To unite Sony’s myriad brands and services better under its master brand, the company has tasked UK agency Ralph Creative with using the musicians under Sony Music to build stories around its tech products.
The Lost in Music campaign is now in its third iteration and this time finds itself in New York as a 12-week immersive music and tech experience.
The space is a physic version of music editing software, allowing people to create a personalised song by layering up sounds as they move through different rooms. The first room, the heartbeat chamber, sets the BPM of the song by listening to the person’s heartbeat. Following this is an interactive dancefloor sequencer, drum spheres, a vocal booth and a theremin.
During the process of making the song, a camera tracks the motion and a personalised song and video are created at the end so that visitors can share it on social media.
Key to the whole campaign is a series of intimate gigs that help encourage people to attend the venue. Alongside the gigs, a video series is being created weekly, interviewing the artists and sharing the content to an audience outside New York.
Chris Hassell, founder of Ralph Creative, told The Drum that a lesson from earlier versions of the Lost in Music events was that it wanted to make something that lasted longer and reached more fans that couldn’t physically attend.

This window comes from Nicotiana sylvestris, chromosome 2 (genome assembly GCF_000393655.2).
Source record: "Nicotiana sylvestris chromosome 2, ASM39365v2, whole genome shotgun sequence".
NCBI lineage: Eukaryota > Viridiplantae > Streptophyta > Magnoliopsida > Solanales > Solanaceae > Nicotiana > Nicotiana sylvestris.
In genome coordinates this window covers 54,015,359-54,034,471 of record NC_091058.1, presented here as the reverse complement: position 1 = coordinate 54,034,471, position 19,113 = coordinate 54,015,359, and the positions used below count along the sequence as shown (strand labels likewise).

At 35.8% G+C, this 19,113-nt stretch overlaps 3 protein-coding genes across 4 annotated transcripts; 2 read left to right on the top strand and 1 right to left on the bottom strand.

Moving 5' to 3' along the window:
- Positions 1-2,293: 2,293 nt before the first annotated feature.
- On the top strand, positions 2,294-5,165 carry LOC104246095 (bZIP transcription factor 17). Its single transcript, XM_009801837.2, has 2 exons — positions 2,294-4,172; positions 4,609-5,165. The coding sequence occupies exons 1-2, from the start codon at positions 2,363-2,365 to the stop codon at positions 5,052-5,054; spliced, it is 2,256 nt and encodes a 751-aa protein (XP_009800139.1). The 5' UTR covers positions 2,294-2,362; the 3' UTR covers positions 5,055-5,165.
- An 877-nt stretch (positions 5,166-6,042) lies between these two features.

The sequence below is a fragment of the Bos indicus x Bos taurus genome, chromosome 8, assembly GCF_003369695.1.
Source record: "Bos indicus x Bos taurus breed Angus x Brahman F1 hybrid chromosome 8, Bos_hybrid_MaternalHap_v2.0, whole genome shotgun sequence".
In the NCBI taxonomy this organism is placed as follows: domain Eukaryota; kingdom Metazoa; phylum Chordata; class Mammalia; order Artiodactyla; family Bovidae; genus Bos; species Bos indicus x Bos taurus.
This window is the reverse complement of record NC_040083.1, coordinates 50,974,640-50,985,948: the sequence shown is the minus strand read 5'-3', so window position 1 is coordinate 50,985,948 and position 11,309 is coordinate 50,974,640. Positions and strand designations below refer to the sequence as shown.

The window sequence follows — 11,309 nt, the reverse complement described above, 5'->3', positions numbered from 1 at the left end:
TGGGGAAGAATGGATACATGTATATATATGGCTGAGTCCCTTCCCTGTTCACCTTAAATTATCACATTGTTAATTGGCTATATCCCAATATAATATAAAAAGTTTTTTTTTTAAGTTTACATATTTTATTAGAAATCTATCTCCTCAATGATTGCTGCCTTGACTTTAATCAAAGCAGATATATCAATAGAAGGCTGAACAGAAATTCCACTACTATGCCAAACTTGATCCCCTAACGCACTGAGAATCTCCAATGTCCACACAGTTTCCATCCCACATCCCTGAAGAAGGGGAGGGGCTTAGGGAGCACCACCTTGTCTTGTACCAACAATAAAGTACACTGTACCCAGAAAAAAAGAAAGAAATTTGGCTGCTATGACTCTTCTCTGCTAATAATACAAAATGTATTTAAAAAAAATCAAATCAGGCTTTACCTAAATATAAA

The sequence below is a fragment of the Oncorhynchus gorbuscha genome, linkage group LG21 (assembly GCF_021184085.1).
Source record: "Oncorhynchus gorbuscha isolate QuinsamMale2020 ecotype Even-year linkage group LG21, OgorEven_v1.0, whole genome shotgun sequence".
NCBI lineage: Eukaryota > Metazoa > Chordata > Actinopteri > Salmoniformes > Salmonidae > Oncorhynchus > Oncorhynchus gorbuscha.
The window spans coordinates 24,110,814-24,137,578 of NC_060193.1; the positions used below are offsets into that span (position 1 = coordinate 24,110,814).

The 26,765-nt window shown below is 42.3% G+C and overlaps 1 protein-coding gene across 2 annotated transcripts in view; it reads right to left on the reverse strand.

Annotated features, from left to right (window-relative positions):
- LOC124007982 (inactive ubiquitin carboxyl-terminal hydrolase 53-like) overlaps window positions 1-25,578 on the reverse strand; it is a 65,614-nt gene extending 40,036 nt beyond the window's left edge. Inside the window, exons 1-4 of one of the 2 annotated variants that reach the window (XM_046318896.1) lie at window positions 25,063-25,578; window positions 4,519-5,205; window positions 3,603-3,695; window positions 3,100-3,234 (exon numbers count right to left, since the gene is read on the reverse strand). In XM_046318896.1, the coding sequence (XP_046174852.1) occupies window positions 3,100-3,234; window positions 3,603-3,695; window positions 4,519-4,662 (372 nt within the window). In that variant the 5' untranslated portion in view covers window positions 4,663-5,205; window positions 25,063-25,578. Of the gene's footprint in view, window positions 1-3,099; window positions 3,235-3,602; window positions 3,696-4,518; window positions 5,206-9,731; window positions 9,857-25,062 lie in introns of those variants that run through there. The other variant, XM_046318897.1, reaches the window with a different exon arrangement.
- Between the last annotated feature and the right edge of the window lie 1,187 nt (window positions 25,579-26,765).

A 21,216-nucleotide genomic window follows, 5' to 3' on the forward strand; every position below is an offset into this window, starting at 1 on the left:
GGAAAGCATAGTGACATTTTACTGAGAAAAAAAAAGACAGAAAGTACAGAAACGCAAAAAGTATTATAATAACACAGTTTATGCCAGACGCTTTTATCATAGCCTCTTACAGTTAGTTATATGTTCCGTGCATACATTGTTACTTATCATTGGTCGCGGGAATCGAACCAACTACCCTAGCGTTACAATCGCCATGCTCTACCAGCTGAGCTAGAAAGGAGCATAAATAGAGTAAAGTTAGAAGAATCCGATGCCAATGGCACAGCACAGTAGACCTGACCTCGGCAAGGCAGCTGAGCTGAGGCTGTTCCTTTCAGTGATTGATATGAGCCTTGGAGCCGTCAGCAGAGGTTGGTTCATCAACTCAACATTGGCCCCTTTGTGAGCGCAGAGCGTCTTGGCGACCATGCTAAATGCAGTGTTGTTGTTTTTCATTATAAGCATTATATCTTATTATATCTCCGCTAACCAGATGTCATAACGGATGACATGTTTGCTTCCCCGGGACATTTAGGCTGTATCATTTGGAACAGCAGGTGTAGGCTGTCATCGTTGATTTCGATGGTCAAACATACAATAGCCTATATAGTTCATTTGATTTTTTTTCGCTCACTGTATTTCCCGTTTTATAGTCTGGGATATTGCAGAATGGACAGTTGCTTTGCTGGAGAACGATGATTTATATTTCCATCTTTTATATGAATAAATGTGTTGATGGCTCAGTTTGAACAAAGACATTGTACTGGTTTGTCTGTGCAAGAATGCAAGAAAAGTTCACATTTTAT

“With the video series, the great thing is that we can go through it with the artists and talk about the cool stuff Sony is doing as a master brand. We have built the space like a TV studio because with earlier versions, we had huge peaks but it felt a bit bonkers to have a huge event and nothing for months after. Having it there for 12 weeks means it gets known for being there, so we’ve had loads of influencers coming by already,” he said.
Hassell also said that a lot of the aspects of the campaign this time around are more easily replicated, creating more of a template for Sony to continue to integrate its brands and tell the story of its master brand. For example, Sony Pictures was brought into the fold recently when it discussed the Spider-Verse film on the weekly show.
An unusual aspect of the project is the global nature of how it’s being run. Much like Coca-Cola’s approach to partner selection from Singapore, in which it said that it was geography agnostic, Ralph and Sony work across three markets together.
Sony sits in the Tokyo HQ, while Ralph Creative is headquartered out of London, with an LA and New York office. Hassell said the relationship works well, despite time differences and distance, particularly when Sony’s US-based marketers also team up with its US office.